Many male folks are of the belief that feminism in the African sense is a threat to their age-long supremacy. But the theory of inclusion preached by feminism is the right to peaceful co-existence of both sexes with none feeling intimidated or oppressed. Inclusion will definitely reduce the weight of gender expectations which has led many to the pit of depression thereby making them develop a  mindset of inferiority complex. “What if, in raising children, we focus on ability instead of gender? What if we focus on interest instead of gender?” These striking questions by Chimamanda provide a template for a radical departure from what has been the norm in our different homes. We could raise our children based on their capabilities, with a blind eye on their gender. Their interests could be harnessed and not suppressed. For sustainable development in all spheres of human lives, both sexes do not have to be apologetic about which they really are. Chimamanda rightly said: “I have chosen to no longer be apologetic for my femaleness and my femininity. And I want to be respected in all of my femaleness because I deserve to be.” It is fundamental to know that self-discovery is integral in the journey to self-actualization. But will the society permit this clamour for self-discovery? This is a question that can only be answered with time.

We Should All Be Feminists and the Theory of Awareness

Chimamanda has decided to take on the baton to champion the course of feminism wherever she finds herself and uses all platforms to preach her stance on feminism to whoever cares to listen.

While many might find her sermon displeasing, it is no longer news that the message is gaining momentum across boards. She believes instilling the spirit of feminism in the young ones is core to a sustainable future. But to achieve this, it has to be made a way of life. Chimamanda carefully asserts that: “Culture does not make people. People make culture. If it is true that the full humanity of women is not our culture, then we can and must make it our culture.”

The full humanity of women must be preserved and it is the responsibility of everyone to ensure that they get what rightfully belongs to them. Though, many are yet to come into terms with Chimamanda’s stance about feminism and while those who claim to have a knowledge of feminism claim so out of mere shared sympathy.

For a proper transition of the feminist virtues, it has to be totally embraced by the society for its general acceptability just as she rightly put it: “If we do something over and over, it becomes normal. If we see the same thing over and over, it becomes normal.” According to a statistic from the United Nations, women in sub-Saharan parts of Africa spend 40 billion hours a year collecting water.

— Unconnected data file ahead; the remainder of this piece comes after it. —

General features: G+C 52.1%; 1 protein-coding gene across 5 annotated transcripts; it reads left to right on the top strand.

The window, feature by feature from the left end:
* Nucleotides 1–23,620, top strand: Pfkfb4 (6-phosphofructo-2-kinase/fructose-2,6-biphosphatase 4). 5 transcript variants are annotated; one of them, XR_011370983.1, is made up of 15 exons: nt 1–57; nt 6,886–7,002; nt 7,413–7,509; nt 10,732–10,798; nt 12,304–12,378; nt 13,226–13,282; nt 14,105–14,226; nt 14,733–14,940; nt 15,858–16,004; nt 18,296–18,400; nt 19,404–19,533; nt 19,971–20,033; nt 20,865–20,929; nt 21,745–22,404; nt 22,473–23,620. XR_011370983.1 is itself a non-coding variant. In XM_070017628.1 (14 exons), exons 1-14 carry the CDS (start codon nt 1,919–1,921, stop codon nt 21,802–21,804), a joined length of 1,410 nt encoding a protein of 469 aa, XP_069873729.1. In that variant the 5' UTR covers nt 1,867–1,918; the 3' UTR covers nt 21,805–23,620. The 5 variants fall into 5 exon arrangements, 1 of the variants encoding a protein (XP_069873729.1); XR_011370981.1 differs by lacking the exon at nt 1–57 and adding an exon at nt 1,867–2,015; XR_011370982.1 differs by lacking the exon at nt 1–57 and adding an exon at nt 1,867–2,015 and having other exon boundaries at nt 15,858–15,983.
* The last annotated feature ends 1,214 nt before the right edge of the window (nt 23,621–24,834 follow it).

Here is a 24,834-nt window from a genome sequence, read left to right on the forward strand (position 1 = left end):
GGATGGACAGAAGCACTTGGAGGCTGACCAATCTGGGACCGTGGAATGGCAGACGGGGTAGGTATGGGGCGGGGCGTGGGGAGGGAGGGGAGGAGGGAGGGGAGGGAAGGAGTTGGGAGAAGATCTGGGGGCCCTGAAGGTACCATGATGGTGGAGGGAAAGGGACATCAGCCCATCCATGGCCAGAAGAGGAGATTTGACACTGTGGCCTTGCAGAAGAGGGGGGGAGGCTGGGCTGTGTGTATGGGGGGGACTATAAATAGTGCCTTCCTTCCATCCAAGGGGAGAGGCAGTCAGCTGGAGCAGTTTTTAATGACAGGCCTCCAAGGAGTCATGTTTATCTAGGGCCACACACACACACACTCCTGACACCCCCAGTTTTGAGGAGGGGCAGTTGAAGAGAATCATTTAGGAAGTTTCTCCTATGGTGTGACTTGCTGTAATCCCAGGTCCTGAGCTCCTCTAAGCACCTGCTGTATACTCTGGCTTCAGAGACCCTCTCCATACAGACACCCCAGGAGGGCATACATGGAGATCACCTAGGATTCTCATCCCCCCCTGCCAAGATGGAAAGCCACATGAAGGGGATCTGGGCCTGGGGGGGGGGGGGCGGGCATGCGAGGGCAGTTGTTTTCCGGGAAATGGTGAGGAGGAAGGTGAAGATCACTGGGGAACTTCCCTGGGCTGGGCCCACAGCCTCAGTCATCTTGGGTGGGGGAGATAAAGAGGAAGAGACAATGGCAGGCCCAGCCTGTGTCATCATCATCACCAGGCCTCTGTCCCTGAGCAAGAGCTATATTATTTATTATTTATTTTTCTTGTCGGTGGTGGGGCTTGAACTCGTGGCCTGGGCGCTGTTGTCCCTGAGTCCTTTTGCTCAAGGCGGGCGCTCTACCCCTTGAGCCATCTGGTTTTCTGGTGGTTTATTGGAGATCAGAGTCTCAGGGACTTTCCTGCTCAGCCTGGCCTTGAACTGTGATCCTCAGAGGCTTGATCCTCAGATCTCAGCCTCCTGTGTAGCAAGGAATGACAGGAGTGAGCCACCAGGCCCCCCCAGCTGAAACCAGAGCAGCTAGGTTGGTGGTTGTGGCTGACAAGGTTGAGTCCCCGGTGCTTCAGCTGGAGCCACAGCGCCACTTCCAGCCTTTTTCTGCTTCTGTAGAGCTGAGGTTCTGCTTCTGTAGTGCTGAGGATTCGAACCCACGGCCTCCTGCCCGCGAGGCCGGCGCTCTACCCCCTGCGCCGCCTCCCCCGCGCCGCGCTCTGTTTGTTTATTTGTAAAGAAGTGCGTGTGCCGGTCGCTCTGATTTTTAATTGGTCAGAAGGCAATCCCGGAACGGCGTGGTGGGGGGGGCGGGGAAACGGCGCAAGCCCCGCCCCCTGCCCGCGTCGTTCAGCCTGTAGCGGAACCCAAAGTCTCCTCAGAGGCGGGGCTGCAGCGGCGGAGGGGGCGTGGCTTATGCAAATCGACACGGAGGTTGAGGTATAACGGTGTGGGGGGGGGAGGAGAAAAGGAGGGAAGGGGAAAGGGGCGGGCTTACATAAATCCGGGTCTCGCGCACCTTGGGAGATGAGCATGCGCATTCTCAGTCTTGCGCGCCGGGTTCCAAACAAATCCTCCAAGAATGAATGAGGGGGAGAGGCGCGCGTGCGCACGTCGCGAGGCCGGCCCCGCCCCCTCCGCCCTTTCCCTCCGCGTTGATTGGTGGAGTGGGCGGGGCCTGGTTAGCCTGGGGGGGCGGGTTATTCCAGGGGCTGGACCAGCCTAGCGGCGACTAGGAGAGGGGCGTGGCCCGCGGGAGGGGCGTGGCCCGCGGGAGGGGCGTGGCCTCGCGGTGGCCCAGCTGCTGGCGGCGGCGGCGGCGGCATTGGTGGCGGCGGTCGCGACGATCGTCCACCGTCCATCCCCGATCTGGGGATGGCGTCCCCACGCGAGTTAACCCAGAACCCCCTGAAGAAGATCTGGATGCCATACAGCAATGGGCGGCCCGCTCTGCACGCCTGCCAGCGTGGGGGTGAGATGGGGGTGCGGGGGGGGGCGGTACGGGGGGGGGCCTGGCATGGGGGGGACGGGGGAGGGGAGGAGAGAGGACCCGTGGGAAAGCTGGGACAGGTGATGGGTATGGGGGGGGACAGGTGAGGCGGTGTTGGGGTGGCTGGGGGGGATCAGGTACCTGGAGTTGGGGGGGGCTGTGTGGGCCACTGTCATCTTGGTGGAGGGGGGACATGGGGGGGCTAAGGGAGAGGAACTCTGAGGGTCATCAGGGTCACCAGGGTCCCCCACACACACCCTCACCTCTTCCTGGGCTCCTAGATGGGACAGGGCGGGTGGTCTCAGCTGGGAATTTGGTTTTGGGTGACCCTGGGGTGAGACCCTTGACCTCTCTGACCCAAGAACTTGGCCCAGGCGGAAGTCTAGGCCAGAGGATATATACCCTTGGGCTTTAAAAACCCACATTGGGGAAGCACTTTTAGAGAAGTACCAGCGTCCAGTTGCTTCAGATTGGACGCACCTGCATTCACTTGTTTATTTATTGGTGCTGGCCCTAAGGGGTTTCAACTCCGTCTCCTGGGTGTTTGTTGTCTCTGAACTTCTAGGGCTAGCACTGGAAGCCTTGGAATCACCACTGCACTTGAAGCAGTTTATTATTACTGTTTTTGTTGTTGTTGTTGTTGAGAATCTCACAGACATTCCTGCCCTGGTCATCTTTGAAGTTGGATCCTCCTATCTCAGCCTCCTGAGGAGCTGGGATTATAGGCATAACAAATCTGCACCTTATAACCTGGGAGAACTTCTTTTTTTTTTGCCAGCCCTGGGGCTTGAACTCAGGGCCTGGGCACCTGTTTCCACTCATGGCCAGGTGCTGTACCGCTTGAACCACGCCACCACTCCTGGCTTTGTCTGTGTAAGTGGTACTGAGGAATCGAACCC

This simply means that they shoulder a greater burden of responsibility than their male counter-parts in house chores duties. Raising awareness for a more balanced role would definitely increase their productivity in other aspects of life. Over time, both sexes have been regarded as the wheels of the same carriage.

It is not unexpected for critics to come up with the cards of feminist identity crisis, Chimamanda’s cardinal reasons stating why we should all be feminists settles that score. The theories of inclusion and awareness have nothing to do with the extremists’ view of feminism. What is important is that the human rights of women are not being light handled. It is important for all to know what the true concept of feminism entails and do all that is necessary to ensure that feminist goals that encompass inclusion and awareness are attained.

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While there are several reservations raised against the concept of feminism, it is also pertinent to note that the theories of inclusion and awareness are pivotal to the actualization of a sustainable society where gender roles are balanced. It becomes nonsensical to see women’s human rights disputed as a result of patriarchy. It’s only right to say that for sustainable development in terms of gender roles to be achieved, We Should All Be Feminists.


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Ade AgbabiakaJoy Recent comment authors
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My own opinion of feminism is gender role balance not a woman that hates is man.

Ade Agbabiaka
Ade Agbabiaka

God in His great wisdom has created a gender role balance. Women are crying for equality with men which to me does not make a true sense. Our forefathers live a peaceful life with their wives…Is the situation today the same…Today, we have career women who forgot their role at home, leaving everything to be done by house help. Is that what feminism all about?